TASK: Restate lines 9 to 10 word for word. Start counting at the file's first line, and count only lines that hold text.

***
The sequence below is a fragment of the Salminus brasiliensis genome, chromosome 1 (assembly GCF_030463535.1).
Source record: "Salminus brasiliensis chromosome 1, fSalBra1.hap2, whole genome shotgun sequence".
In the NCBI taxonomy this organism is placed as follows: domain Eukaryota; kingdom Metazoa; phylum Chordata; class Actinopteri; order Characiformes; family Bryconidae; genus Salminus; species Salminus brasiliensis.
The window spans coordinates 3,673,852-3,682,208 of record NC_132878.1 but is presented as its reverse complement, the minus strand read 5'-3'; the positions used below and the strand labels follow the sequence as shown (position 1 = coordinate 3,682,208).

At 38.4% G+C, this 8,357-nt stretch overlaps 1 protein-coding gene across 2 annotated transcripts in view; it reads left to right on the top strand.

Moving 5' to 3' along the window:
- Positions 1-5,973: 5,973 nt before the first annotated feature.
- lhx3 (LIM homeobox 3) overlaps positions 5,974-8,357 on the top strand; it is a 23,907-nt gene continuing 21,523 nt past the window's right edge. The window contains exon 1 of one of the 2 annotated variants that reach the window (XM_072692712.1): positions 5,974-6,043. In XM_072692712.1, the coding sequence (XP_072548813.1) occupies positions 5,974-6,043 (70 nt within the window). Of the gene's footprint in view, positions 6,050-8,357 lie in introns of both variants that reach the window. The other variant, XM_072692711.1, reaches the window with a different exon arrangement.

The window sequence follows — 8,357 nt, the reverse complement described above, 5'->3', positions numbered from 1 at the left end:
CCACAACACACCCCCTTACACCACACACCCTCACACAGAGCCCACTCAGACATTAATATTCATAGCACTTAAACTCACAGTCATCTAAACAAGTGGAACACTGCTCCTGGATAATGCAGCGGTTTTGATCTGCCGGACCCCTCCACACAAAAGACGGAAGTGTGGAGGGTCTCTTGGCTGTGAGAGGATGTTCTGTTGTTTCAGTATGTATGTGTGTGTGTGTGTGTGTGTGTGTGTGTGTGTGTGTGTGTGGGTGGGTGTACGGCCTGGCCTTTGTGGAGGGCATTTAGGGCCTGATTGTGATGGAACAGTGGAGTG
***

The window sequence follows — 8,357 nt, the reverse complement described above, 5'->3', positions numbered from 1 at the left end:
CCACAACACACCCCCTTACACCACACACCCTCACACAGAGCCCACTCAGACATTAATATTCATAGCACTTAAACTCACAGTCATCTAAACAAGTGGAACACTGCTCCTGGATAATGCAGCGGTTTTGATCTGCCGGACCCCTCCACACAAAAGACGGAAGTGTGGAGGGTCTCTTGGCTGTGAGAGGATGTTCTGTTGTTTCAGTATGTATGTGTGTGTGTGTGTGTGTGTGTGTGTGTGTGTGTGTGTGTGGGTGGGTGTACGGCCTGGCCTTTGTGGAGGGCATTTAGGGCCTGATTGTGATGGAACAGTGGAGTG